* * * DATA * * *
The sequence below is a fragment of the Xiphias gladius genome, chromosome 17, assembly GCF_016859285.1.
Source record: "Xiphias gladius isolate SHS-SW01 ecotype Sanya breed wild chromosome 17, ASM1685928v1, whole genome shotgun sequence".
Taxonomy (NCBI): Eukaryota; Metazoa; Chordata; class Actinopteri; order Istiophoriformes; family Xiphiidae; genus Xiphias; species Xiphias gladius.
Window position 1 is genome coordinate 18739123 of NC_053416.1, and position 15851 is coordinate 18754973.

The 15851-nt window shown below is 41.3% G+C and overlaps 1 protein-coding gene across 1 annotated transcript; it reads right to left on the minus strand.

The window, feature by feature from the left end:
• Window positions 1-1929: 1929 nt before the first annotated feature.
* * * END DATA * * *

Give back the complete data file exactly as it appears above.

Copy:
The sequence below is a fragment of the Xiphias gladius genome, chromosome 17, assembly GCF_016859285.1.
Source record: "Xiphias gladius isolate SHS-SW01 ecotype Sanya breed wild chromosome 17, ASM1685928v1, whole genome shotgun sequence".
Taxonomy (NCBI): Eukaryota; Metazoa; Chordata; class Actinopteri; order Istiophoriformes; family Xiphiidae; genus Xiphias; species Xiphias gladius.
Window position 1 is genome coordinate 18739123 of NC_053416.1, and position 15851 is coordinate 18754973.

The 15851-nt window shown below is 41.3% G+C and overlaps 1 protein-coding gene across 1 annotated transcript; it reads right to left on the minus strand.

The window, feature by feature from the left end:
• Window positions 1-1929: 1929 nt before the first annotated feature.